Wise Woman Traditions: The Training of a Reluctant Healer
Bubbling in the Cauldron ~ Corn Pudding with Cheddar, Maple Syrup and Sage

Wise Woman Traditions : Wassail !

12th night

It's Twelfth Night...known as the Epiphany to some and to us who prefer the older, wilder ways it's a time to engage in bit of revelry and celebration before the Yule tree comes down. In the older, Goddess centered scheme of things, 12th Night is also a time to Wassail the orchard or in other words to take a bowl of cider into the orchard and feed the fruit trees with it to ask for the gift of an abundant harvest. We have an enormous storm heading our way here in Ohio, but fortunately I was able to get outside with Jim before it hit and together we toasted our fruit trees and fed them this wonderful bottle of Apple wine from Julian, California. 

"Our bowl is made of a white Maple tree, with a Wassailing Bowl we'll drink to thee!"


Good Health to You!

With love from The Windesphere Witch


From Wikipedia- 

In the cider-producing West of England (primarily the counties of Devon, Somerset, Dorset, Gloucestershire and Herefordshire) wassailing also refers to drinking (and singing) the health of trees in the hopes that they might better thrive.

An old rhyme goes: “Wassaile the trees, that they may beare / You many a Plum and many a Peare: / For more or lesse fruits they will bring, / As you do give them Wassailing.”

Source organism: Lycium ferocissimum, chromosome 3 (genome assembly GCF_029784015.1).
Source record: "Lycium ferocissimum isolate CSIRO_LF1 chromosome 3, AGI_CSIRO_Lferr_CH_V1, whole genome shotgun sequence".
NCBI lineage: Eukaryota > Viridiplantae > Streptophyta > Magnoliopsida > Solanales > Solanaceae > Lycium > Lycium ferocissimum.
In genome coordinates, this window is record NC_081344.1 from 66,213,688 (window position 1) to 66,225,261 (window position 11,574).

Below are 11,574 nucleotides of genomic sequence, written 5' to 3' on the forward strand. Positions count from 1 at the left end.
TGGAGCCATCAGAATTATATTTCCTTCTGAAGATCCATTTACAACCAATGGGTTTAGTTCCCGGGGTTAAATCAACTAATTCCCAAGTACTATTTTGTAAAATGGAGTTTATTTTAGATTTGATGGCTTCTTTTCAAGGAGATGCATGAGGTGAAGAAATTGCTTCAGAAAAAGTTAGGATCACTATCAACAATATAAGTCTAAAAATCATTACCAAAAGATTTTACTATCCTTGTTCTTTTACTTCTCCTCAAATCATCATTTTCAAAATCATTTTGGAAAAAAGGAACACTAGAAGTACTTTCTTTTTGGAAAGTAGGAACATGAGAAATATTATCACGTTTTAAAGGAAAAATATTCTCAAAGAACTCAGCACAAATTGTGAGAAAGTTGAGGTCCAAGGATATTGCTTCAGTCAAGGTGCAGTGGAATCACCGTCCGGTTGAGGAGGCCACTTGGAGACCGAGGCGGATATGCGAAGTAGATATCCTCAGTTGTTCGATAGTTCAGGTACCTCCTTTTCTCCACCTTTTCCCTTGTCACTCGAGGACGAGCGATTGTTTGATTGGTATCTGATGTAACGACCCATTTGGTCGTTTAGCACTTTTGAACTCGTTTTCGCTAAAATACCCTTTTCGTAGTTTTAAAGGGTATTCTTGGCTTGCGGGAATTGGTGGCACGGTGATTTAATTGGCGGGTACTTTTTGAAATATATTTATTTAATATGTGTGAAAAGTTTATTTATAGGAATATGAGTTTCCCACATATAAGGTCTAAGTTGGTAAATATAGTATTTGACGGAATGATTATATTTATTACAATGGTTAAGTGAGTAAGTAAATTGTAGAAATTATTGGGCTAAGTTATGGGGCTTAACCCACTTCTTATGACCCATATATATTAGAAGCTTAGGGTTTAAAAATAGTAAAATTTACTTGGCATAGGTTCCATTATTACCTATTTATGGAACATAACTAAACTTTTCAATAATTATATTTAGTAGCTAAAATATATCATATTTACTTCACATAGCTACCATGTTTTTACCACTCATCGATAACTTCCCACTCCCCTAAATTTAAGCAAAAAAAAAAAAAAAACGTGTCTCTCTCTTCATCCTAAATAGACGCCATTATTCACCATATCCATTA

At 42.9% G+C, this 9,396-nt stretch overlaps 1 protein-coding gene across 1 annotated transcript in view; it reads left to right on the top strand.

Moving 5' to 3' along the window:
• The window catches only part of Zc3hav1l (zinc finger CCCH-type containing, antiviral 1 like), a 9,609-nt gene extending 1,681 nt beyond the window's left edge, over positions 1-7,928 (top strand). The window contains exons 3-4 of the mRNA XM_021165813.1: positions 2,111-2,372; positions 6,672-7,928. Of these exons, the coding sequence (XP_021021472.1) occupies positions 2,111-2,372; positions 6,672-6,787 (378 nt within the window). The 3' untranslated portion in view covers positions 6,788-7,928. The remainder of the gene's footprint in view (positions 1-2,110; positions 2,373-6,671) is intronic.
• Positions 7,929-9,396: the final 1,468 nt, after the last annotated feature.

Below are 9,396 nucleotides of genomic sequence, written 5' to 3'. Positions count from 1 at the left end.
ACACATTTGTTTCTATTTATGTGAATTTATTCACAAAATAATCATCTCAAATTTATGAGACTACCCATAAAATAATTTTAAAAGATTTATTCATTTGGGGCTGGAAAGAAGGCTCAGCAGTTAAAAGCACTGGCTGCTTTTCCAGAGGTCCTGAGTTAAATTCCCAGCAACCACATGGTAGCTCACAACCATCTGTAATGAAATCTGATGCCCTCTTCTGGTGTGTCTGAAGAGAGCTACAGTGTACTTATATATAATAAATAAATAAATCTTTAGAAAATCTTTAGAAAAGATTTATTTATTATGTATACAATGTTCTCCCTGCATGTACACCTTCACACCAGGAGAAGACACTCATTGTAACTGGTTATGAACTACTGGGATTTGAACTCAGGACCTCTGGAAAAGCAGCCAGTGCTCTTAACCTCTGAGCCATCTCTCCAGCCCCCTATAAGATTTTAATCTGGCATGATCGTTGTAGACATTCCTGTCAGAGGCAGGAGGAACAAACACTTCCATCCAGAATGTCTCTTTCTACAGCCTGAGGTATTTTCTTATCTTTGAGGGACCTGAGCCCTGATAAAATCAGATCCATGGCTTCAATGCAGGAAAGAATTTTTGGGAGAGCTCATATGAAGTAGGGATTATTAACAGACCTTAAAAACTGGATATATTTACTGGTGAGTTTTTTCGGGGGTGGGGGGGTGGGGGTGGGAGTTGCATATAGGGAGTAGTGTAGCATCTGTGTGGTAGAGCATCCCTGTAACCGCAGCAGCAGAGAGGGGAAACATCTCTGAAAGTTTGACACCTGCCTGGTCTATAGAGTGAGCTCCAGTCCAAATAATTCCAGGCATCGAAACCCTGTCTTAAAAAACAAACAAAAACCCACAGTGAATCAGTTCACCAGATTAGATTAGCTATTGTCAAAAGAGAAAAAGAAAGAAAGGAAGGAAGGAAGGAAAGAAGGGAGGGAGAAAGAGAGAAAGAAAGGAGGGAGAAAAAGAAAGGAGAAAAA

The purpose of wassailing is to awake the cider apple trees and to scare away evil spirits to ensure a good harvest of fruit in the Autumn.{"England In Particular", Common Ground 2007} The ceremonies of each wassail vary from village to village but they generally all have the same core elements. A wassail King and Queen lead the song and/or a processional tune to be played/sung from one orchard to the next, the wassail Queen will then be lifted up into the boughs of the tree where she will place toast soaked in Wassail from the Clayen Cup as a gift to the tree spirits (and to show the fruits created the previous year). Then an incantation is usually recited such as this:

“Here's to thee, old apple tree, That blooms well, bears well. Hats full, caps full, Three bushel bags full, An' all under one tree. Hurrah! Hurrah!”

A folktale from Somerset reflecting this custom tells of the "Apple Tree Man", the spirit of the oldest apple tree in an orchard, and in whom the fertility of the orchard is said to reside. In the tale a man offers his last mug of mulled cider to the trees in his orchard and is rewarded by the Apple Tree Man who reveals to him the location of buried treasure."



The comments to this entry are closed.